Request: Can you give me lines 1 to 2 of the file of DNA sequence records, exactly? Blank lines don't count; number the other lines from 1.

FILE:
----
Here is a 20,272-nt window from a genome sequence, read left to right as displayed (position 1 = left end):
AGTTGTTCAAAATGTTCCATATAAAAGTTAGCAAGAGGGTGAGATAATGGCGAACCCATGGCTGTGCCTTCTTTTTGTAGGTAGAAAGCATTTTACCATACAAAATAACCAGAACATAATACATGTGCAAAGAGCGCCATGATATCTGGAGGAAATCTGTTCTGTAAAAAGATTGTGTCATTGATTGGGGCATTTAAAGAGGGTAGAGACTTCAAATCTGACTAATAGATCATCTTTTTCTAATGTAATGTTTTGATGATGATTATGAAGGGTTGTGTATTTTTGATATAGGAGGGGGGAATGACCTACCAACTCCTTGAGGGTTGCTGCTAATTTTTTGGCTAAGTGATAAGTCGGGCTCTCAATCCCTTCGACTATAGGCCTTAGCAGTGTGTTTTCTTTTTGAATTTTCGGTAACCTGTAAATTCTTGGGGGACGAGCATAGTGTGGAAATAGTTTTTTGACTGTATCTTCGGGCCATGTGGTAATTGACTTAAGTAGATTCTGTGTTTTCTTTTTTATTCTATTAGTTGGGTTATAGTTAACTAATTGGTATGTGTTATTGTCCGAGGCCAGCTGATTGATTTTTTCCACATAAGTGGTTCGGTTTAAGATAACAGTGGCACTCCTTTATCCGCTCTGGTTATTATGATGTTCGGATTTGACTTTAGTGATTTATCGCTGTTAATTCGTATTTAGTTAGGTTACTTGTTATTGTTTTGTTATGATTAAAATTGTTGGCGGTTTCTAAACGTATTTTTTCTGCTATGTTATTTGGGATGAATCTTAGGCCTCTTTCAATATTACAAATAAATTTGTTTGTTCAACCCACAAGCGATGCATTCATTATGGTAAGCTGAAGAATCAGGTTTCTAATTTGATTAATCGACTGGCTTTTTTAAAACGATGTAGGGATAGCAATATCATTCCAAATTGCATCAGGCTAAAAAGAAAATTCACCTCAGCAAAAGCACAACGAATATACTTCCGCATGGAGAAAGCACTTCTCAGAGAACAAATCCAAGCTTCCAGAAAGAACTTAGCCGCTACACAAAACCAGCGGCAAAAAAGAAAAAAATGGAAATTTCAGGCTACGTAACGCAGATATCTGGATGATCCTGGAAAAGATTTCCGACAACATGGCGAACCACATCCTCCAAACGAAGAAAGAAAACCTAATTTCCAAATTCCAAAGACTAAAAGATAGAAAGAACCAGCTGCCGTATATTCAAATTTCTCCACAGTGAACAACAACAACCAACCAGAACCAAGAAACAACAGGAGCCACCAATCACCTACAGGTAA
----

Here is a 20,272-nt window from a genome sequence, read left to right as displayed (position 1 = left end):
AGTTGTTCAAAATGTTCCATATAAAAGTTAGCAAGAGGGTGAGATAATGGCGAACCCATGGCTGTGCCTTCTTTTTGTAGGTAGAAAGCATTTTACCATACAAAATAACCAGAACATAATACATGTGCAAAGAGCGCCATGATATCTGGAGGAAATCTGTTCTGTAAAAAGATTGTGTCATTGATTGGGGCATTTAAAGAGGGTAGAGACTTCAAATCTGACTAATAGATCATCTTTTTCTAATGTAATGTTTTGATGATGATTATGAAGGGTTGTGTATTTTTGATATAGGAGGGGGGAATGACCTACCAACTCCTTGAGGGTTGCTGCTAATTTTTTGGCTAAGTGATAAGTCGGGCTCTCAATCCCTTCGACTATAGGCCTTAGCAGTGTGTTTTCTTTTTGAATTTTCGGTAACCTGTAAATTCTTGGGGGACGAGCATAGTGTGGAAATAGTTTTTTGACTGTATCTTCGGGCCATGTGGTAATTGACTTAAGTAGATTCTGTGTTTTCTTTTTTATTCTATTAGTTGGGTTATAGTTAACTAATTGGTATGTGTTATTGTCCGAGGCCAGCTGATTGATTTTTTCCACATAAGTGGTTCGGTTTAAGATAACAGTGGCACTCCTTTATCCGCTCTGGTTATTATGATGTTCGGATTTGACTTTAGTGATTTATCGCTGTTAATTCGTATTTAGTTAGGTTACTTGTTATTGTTTTGTTATGATTAAAATTGTTGGCGGTTTCTAAACGTATTTTTTCTGCTATGTTATTTGGGATGAATCTTAGGCCTCTTTCAATATTACAAATAAATTTGTTTGTTCAACCCACAAGCGATGCATTCATTATGGTAAGCTGAAGAATCAGGTTTCTAATTTGATTAATCGACTGGCTTTTTTAAAACGATGTAGGGATAGCAATATCATTCCAAATTGCATCAGGCTAAAAAGAAAATTCACCTCAGCAAAAGCACAACGAATATACTTCCGCATGGAGAAAGCACTTCTCAGAGAACAAATCCAAGCTTCCAGAAAGAACTTAGCCGCTACACAAAACCAGCGGCAAAAAAGAAAAAAATGGAAATTTCAGGCTACGTAACGCAGATATCTGGATGATCCTGGAAAAGATTTCCGACAACATGGCGAACCACATCCTCCAAACGAAGAAAGAAAACCTAATTTCCAAATTCCAAAGACTAAAAGATAGAAAGAACCAGCTGCCGTATATTCAAATTTCTCCACAGTGAACAACAACAACCAACCAGAACCAAGAAACAACAGGAGCCACCAATCACCTACAGGTAA